DA plan to ensure Shaun Abrahams is the last undesirable NPA head

Note to editors: The following remarks were delivered today at a media briefing by DA Shadow Minister of Justice, Adv. Glynis Breytenbach MP, DA Shadow Minister of Police, Zakhele Mbhele MP, and DA Member on the Joint Standing Committee on Intelligence (JSCI), Adv. Hendrik Schmidt MP in Parliament today. This briefing was chaired by the DA’s Chief Whip, John Steenhuisen MP

 

Under Jacob Zuma and the ANC, the National Prosecuting Authority (NPA) and our key institutions who are charged with combatting priority crimes, like corruption, have been captured.

These institutions, including the Hawks, have been reduced to mere puppets who serve at the pleasure of the Zuma mafia. They are tasked with carrying out political hits rather than being allowed to carry out investigations and prosecutions without fear or favour.

In the most recent instance the National Director of Public prosecutions (NDPP), Shaun Abrahams, malicious and ill-considered decision to charge the Finance Minister, Pravin Gordhan, cost our economy R50 billion in a mere 24 hours.

This irreparable damage to our economy, which we can ill-afford given that 8.9 million people are without jobs, is unacceptable and cannot be left to stand without due and proper accountability.

The DA’s plan to reverse this capture by the Zuma mafia will use mechanisms of Parliament to ensure that the independence of our key crime fighting institutions are safeguarded.

Why Shaun Abrahams isn’t fit for office.

Since his appointment in July 2015, Shaun Abrahams’ tenure has been characterised by poor decisions. Some of these lowlights include:

  • August 2015: One as one of his first acts in office, Abrahams controversially dropped charges of perjury against Ngcobo Jiba, allegedly on legal advice – an allegation which is refuted in an affidavit by Willie Hofmeyr.

Abrahams said that the decision to drop charges wasn’t his and that he only made the announcement. This tactic of denying responsibility is something we have seen consistently with Abrahams denying making the final decision to charge Pravin Gordhan too.

  • August 2015: At the same media briefing in which he announced the decision to drop charges against Jiba, he also announced his decision to promote her to the head of prosecution services.  Jiba has since been struck from the roll of advocates and is facing suspension from the NPA thanks to the intervention of NGO’s and the General Council of the Bar. In her time as acting NDPP, she managed to incur the criticism of TWELVE judges, on FOUR benches, in THREE different matters.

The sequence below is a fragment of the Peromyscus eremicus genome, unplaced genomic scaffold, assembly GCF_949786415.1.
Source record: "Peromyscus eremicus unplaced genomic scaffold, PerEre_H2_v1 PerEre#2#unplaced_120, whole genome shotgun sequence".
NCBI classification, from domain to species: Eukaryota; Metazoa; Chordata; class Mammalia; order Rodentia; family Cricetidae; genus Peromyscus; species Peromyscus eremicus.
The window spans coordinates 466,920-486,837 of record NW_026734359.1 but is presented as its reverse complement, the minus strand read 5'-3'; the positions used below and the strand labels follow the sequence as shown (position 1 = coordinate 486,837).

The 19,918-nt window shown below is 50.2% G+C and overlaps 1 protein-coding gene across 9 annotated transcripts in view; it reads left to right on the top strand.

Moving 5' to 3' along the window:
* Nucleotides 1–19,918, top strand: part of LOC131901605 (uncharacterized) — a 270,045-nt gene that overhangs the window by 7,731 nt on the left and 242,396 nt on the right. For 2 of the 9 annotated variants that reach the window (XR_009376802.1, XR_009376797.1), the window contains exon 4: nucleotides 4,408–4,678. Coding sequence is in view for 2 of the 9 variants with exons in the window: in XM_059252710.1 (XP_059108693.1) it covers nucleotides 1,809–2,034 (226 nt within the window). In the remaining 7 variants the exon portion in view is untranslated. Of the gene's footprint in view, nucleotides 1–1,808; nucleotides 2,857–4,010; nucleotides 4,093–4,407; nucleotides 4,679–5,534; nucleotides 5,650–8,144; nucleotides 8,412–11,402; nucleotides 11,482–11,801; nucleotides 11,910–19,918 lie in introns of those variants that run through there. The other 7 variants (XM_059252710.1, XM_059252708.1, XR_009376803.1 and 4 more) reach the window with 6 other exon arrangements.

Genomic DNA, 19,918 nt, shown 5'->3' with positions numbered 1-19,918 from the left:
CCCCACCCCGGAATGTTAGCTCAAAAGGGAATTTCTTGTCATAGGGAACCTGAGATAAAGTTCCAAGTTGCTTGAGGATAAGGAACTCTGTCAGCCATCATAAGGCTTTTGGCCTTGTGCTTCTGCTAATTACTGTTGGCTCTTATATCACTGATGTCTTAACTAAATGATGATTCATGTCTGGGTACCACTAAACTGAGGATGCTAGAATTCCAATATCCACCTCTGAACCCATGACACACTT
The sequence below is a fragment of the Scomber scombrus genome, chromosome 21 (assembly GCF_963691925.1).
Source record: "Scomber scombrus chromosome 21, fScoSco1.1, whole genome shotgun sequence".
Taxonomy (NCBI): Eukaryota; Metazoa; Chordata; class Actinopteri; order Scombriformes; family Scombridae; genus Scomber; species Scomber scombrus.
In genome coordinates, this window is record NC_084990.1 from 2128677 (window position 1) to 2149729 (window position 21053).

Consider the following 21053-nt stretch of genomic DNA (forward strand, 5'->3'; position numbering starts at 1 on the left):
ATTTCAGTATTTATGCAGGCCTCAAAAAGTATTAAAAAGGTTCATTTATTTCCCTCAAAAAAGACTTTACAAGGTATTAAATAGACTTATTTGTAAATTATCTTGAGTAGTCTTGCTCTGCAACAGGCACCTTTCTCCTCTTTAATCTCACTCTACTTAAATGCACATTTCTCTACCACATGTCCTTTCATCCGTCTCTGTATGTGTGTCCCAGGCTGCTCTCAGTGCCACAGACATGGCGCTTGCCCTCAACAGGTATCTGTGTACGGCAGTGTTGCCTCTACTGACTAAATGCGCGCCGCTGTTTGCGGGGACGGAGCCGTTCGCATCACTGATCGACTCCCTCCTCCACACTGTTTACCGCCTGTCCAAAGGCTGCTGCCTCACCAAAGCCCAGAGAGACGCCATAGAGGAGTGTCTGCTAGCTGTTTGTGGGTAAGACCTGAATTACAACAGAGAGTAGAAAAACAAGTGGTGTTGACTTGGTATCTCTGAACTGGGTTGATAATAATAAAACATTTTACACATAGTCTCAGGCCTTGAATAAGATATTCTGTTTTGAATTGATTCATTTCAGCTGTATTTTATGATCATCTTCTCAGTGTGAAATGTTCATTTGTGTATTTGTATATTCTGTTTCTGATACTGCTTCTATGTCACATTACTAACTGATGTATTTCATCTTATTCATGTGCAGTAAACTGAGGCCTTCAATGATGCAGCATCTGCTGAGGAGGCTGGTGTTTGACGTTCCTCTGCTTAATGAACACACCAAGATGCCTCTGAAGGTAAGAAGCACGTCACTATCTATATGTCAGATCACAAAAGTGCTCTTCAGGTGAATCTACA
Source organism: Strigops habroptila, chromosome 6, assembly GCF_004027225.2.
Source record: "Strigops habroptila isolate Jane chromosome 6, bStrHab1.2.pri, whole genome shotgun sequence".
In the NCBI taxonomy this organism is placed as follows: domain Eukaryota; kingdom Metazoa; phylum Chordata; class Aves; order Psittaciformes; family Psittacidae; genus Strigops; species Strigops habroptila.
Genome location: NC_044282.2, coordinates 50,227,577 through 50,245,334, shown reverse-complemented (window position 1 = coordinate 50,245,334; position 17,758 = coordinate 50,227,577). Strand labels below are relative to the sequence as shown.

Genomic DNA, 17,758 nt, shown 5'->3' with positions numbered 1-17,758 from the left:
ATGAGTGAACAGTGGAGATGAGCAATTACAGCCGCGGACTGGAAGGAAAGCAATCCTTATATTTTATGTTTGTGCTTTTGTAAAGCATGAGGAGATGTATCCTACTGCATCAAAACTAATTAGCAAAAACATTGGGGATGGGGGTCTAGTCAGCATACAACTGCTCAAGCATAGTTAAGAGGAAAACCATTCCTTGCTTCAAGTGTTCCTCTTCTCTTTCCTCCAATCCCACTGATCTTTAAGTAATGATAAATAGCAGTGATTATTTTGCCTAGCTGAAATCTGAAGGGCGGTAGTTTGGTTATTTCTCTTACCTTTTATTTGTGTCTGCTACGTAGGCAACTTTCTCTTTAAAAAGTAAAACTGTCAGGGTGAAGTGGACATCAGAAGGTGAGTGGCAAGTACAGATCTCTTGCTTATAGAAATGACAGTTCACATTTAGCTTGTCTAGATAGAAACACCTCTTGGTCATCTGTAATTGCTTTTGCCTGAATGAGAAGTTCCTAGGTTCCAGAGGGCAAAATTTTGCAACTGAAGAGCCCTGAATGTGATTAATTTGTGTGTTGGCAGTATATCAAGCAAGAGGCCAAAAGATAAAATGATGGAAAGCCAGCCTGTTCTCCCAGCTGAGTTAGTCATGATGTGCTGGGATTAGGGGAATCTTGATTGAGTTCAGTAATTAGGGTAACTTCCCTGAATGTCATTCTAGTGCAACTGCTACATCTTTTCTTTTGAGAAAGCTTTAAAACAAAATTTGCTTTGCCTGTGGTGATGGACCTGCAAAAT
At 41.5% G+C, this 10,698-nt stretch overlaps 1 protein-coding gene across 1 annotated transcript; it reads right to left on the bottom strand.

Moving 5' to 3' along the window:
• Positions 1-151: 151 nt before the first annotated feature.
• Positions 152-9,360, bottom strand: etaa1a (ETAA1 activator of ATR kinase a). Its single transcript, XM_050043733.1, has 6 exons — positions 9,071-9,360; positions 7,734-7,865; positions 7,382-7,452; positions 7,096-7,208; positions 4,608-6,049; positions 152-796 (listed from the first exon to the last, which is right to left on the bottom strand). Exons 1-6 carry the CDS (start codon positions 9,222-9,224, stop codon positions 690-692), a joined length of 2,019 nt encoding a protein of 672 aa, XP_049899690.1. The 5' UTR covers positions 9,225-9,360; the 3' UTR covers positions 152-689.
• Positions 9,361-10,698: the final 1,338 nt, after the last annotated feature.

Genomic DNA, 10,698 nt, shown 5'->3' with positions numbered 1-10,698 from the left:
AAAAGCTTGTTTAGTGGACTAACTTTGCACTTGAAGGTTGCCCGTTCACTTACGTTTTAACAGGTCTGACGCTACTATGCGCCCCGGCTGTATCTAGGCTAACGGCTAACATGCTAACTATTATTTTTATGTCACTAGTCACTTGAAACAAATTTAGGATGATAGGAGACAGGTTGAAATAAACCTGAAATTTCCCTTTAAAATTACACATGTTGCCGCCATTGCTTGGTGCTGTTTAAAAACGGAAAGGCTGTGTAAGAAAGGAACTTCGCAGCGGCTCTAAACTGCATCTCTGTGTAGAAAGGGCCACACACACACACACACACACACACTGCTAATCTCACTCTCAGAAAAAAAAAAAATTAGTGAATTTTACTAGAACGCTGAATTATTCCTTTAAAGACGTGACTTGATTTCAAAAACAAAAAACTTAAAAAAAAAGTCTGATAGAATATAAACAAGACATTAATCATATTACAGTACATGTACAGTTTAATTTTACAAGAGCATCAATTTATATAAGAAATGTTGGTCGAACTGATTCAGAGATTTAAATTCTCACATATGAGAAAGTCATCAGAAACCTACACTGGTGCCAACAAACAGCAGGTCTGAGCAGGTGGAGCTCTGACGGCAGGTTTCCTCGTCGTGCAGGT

• May 2016: Abrahams announced that the NPA would be appealing the Supreme Court of Appeal (SCA) ruling in the Spy Tapes matter, wasting even more time and money trying to keep the President from accountability and protecting Zuma from having his day in court.
  • May 2016: Abrahams decided to re-institute charges against Johan Booysen, charges that were based on flimsy evidence and that had already been thrown out of court.
  • October 2016: Abrahams met with senior cabinet members and the President at the ANC headquarters of Luthuli House the day before announcing his decision to charge the Finance Minister with fraud.
  • October 2016: Announced his decision to charge Finance Minister with Fraud. The charges are without merit, by his own admission, and have since been withdrawn.
  • October 2016: It is revealed that when Abrahams made his decision to charge Gordhan, he was in possession of, yet purposefully ignored, documents containing information that more than 3 000 cases of early retirement had been approved in circumstances exactly like that under which Gordhan approved the early retirement of Pillay.
  • The frivolous and unsubstantiated prosecutions against Shadrack Sibiya and Robert McBride, both ending in embarrassing failures for the NPA.

It is abundantly clear that the current head of the NPA is highly questionable and not fit for office.

The DA has already written to the President in terms of section 12(6) of the NPA Act to request that he suspend Shaun Abrahams as NDPP. This is the necessary first step in terms of the law.

We await action from the President in this regard, however, should he not take heed of our call, the DA will not hesitate to make use of the Parliamentary mechanism available to us – that is, having a motion passed in both the National Assembly and the National Council of Provinces in the same sitting requesting the suspension of Shaun Abrahams.

This, according to the NPA Act, would force the removal of Shaun Abrahams.

 

The DA’s private member bill

It is clear that too much power is concentrated in the President regarding the appointment and removal of the NDPP.

It is for this reason that the DA intends to introduce a Constitutional Amendment Bill, the same Bill previously introduced by the late Dene Smuts in the fourth Parliament, that will ensure the appointment and removal of the NDPP is subject to proper oversight and accountability.

Whereas section 179 of the Constitution currently provides for the NDPP to be appointed by the President, as head of the national executive, our bill requires that the President’s decision be informed by a resolution of the National Assembly passed with a supporting vote of at least 60% of the members of the National Assembly, which resolution should be based on the recommendation of a committee of the National Assembly.